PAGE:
Posted: José Ramos
Most vivid Presidio Memories: It was fantastic and I enjoyed the weather that surrounds the Presidio. I loved the view in every angle.
Humorous memories: We went on a field trip with Kipp San Antonio, Texas, it was so much fun to give some of our most precious time to a good cause. I personally loved the place there and the warmth of the atmosphere.
Other Memories: The beaches and the Golden Bridge that accompanies the Presidio.
Contributed by: James Bond Perleth
e-mail address: email@example.com
Age at the time: 53
Civilian: GS-13, Commissary Officer
Most vivid Presidio Memories: The overall beauty of the installation. Standing on the rear receiving dock of the Commissary looking at the Golden Gate Bridge and seeing the top of it peak up thru the fog. No matter how blue one felt the beauty of that moment raised the spirits.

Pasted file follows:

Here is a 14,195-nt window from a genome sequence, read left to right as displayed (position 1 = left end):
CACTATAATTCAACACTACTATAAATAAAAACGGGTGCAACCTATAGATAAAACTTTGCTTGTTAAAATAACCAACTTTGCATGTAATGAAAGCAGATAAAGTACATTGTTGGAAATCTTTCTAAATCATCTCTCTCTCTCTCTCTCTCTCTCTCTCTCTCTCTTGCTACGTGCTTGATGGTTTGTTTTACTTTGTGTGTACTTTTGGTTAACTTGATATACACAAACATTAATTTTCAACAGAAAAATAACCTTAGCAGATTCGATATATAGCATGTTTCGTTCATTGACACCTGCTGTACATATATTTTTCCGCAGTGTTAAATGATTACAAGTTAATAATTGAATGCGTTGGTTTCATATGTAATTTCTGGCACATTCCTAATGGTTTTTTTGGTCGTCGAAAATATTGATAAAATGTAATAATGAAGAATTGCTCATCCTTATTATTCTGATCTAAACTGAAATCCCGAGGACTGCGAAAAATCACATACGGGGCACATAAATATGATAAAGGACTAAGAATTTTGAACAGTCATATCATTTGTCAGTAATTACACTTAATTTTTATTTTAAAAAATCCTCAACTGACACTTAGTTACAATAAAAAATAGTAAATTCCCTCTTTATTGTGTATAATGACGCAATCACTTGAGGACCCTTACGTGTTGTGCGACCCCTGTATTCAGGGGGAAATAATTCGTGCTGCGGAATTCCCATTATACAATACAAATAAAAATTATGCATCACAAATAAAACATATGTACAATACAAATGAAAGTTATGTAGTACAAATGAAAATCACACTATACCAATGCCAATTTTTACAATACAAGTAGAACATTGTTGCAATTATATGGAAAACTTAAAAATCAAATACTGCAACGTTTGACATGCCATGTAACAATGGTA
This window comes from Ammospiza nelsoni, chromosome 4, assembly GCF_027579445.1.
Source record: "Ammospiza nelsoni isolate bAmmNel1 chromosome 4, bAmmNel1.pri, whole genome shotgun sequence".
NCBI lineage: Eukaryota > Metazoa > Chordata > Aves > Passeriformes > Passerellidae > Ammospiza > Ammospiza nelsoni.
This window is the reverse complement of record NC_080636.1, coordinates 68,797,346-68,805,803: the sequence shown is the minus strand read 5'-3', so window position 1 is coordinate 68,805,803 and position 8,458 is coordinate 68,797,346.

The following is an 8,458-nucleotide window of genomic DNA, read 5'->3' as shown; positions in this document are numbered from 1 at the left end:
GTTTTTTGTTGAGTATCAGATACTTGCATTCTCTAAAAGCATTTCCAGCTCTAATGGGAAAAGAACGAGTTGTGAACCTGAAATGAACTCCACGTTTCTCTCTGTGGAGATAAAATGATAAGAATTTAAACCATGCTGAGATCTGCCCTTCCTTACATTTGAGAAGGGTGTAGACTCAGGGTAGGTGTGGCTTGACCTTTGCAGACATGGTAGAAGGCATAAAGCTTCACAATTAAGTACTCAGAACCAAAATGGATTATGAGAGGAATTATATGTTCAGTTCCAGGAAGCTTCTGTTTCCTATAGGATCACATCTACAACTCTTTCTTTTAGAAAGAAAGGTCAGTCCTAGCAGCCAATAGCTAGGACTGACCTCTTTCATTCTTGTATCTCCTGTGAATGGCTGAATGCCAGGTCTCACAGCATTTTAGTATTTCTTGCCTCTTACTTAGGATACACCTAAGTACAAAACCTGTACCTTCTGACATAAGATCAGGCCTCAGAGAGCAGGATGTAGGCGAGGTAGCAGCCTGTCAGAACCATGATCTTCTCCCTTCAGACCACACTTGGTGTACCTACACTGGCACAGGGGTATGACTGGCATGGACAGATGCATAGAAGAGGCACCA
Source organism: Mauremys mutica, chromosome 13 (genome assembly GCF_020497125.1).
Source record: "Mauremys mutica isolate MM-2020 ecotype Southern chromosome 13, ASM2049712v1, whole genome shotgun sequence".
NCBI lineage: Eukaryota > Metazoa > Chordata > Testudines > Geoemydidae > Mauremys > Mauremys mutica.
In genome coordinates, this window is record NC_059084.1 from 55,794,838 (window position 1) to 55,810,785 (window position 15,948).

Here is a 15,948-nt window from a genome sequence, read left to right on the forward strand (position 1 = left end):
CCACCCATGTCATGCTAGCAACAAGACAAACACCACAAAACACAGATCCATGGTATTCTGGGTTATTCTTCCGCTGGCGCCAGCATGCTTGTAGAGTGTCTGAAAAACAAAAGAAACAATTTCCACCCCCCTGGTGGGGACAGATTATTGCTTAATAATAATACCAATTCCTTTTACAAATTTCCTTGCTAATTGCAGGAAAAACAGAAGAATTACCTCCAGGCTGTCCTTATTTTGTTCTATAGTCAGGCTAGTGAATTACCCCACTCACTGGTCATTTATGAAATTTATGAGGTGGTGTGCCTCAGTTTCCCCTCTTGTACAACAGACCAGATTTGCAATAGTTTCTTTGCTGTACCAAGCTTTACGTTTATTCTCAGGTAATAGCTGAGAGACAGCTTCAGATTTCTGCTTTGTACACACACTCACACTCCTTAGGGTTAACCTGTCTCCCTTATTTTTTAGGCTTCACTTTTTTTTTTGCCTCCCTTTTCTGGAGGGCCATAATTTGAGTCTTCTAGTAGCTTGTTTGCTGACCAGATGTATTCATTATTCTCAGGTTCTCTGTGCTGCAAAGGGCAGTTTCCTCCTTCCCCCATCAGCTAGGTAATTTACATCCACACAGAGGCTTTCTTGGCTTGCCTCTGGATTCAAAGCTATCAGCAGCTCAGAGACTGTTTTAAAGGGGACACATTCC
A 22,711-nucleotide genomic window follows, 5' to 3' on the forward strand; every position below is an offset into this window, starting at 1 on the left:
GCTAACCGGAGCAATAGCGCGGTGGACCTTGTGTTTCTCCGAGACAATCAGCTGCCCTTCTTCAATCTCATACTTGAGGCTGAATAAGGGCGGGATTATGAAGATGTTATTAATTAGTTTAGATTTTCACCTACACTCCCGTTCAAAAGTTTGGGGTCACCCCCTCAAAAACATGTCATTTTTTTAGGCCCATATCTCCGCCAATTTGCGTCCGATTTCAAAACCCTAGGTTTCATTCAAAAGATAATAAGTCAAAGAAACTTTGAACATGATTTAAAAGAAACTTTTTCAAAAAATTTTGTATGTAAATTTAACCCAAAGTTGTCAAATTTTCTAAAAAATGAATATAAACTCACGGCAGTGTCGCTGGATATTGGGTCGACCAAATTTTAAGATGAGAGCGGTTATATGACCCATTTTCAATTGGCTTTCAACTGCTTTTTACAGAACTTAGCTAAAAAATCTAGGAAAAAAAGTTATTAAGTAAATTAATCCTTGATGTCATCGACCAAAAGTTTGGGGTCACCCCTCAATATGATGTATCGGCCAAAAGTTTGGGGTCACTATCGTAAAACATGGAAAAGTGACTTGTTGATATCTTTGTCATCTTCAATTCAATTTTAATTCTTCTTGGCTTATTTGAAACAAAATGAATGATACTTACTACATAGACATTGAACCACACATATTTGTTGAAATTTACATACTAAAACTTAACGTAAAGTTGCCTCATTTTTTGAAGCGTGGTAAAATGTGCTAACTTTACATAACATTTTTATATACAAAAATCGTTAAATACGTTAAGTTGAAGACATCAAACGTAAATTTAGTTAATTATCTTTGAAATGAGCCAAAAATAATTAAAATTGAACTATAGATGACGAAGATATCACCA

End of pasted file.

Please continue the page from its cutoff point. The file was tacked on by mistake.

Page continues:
Other Memories: Trying to drive off the installation in the massive traffic jam after the July 4th fireworks.
Most vivid Presidio Memories: Visiting the officers attached to General Harrison’s command HQ-Major Hibbert-Col. Litney-Provost Marshall Maj. Lafey-Sgt. Harrell-who invited me to bible studies.
Humorous memories: Allowed to interact with all personnel--esp the military police and giving them my respect and offering to volunteer time to any activity serving the needs of the Presidio.
Other Memories: I remember being assigned responsibility for putting all personnel in order and controlling the start and running of the military parade tribute to the success of Desert Storm.